What follows is, for the most part, and update for those of you who are currently bound to providers other than Comcast. But first, more from those journalist who refuse to understand things before they write about them:
It came and went with barely a blip on the radar.
It should’ve shocked the senses.
The Big Ten and cable giant Comcast kissed and made up, and that means you and I and anyone interested in fall ball will be paying big bucks in the near future.
It's like there's a formula out there, where you start with a crappy into, then dive into nonsense about how everyone got screwed.
Television, you see, is a world of copycats. Once something is successful, everyone follows.
Are you sure you didn't mean to say "Journalism, you see, is a world of copcats"? The reason I suggest that sentence is because I was able to link every single word in that phrase to a story just like yours only written earlier.
This, boys and girls, is what we call capitalism. The SEC has the supply and will demand millions upon millions for it. Eventually, someone has to pay for that fat contract one way or the other.
Just like someone has to pay for Big Ten football games when Comcast magically moves the network to its digital package next spring.
Why is the price to the consumer be brought up now? All these games that are part of these "fat contracts", they were, for the most part, already on TV. Before the 2006 season (and thus before the BTN), 138 of Penn State's previous 140 games were on television. The SEC already has a big money deal with CBS. We've been paying all along, and as far as I know, no one has starved as a result.
Besides, Comcast is paying just thirty extra cents per subscriber, meaning if they do pass it on, everyone's cable bill will increase by that amount. Comcast very well may increase prices by more than that amount, but if they do it's going to have nothing to do with the terms of this agreement. Despite Hayes' condescending tone and dumb down economics lecture, he's missing the boat big time.
And to look a little further into, you know, facts, The University of Florida just signed* an independent deal worth $100 million. Read: SEC Network is a no-go for at least a decade. Besides that, the SEC schools aren't all under one banner like the Big Ten, an SEC Network would have to work for signed over broadcasting rights from each individual school. The prospects of getting UF and Bama to agree to distribution and revenue sharing with Vanderbilt and Kentucky are not promising.
We've already covered this, but just to stick with the theme of redundancy: this story has been written at least eight times already. It isn't any less wrong or more insightful when you write it.
Moving On. So now that all of that is out of way, here are the above promised updates for those of you who aren't forced to wait on hold for two hours every month because you are continually charged for services your plan doesn't include don't have Comcast as your cable provider:
Verizon FiOS. Reached a deal with the BTN several weeks ago:
Big Ten Network today announced that Verizon will make Big Ten Network available in both standard definition and high definition. Big Ten Network has already joined Verizon's most widely available level of service in the Ft. Wayne, Ind., area and will launch during the next few months, region by region, in all additional areas where FiOS TV is available.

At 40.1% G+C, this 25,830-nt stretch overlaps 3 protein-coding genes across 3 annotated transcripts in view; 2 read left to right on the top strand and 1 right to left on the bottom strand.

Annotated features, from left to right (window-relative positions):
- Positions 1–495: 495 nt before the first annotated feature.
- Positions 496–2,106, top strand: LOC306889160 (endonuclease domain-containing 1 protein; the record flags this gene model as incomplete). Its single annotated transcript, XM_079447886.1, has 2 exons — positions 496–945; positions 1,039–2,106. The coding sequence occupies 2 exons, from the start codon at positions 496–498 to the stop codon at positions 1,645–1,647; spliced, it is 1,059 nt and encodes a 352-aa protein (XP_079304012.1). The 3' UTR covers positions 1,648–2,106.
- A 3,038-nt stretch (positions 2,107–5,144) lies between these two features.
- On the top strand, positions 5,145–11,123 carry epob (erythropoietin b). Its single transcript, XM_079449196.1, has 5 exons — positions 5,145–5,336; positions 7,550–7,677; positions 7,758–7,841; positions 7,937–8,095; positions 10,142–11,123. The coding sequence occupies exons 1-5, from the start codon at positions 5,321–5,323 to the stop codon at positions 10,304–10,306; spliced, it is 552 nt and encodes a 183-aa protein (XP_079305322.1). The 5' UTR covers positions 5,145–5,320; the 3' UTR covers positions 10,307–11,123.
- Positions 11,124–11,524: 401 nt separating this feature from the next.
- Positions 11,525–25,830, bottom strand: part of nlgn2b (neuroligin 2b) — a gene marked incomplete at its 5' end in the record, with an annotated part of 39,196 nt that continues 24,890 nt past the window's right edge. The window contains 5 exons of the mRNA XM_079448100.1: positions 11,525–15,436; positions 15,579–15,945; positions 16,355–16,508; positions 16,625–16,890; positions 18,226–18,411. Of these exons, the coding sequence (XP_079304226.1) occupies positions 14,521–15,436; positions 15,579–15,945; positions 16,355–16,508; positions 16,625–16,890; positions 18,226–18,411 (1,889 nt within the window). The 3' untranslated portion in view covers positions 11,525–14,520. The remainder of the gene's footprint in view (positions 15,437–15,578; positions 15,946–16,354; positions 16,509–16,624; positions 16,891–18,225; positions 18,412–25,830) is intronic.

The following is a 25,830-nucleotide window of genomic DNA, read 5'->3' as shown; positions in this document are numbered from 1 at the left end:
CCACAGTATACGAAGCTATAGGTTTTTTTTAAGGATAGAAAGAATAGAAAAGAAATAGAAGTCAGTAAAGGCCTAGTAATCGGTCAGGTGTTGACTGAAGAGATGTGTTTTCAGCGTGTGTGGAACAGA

Charter. Charter has enough buying power that they aren't really in a situation where they have to fold behind Comcast, or at least not right away. The few details that are out there indicate that a deal will probably not be done by football season.
Charter spokesman John Miller said the two key hang-ups in negotiations is where the network would be placed in Charter's channel lineup, and how much the cable company will pay for the service.
"I don't know if anything will move because Comcast has an agreement," Miller said, although adding he's "very optimistic" that a deal will eventually get done.
Mediacom. Also not looking good.
Mediacom has been unable to reach a carriage deal with BTN. However, BTN's recent deal with Comcast, the nation's largest cable company, has raised hopes for deals with other major cable firms such as Charter and Mediacom.
The sticking points in the negotiations have been price and which level of service BTN will be carried on.
Peters told the paper that while such agreements are multifaceted, making them "less straightforward than a typical person might consider .... there's time to work through the various elements," before Big Ten teams start the college football season Aug. 30.
Time-Warner. Representing a big time player in Ohio, Time-Warner is in a similar situation as Charter. Unfortunately, it's the usual non-statements.
"We are encouraged by (our) negotiations, and hopeful that we and FOX (part owners of the Big Ten Network) can reach a fair and reasonable agreement prior to football season," said Pam McDonald, Time Warner's local vice president for government and public affairs.
Keep in mind that "reaching an agreement prior to football season" does not mean the BTN will be on Time-Warner by August 30th. The Comcast deal was "reached" weeks ago but won't be coming through their cable lines until the middle of next month. While it won't be too long before these cable companies will be forced to come to terms, any agreement made at this point probably won't be finalized and executed in time for week one.
*To be fair, the deal was done after his publish date, but that doesn't change the fact that he didn't even look to see if any of these negotiations were even going on, or at the fundamental differences with the way the SEC is structured when compared to the Big Ten.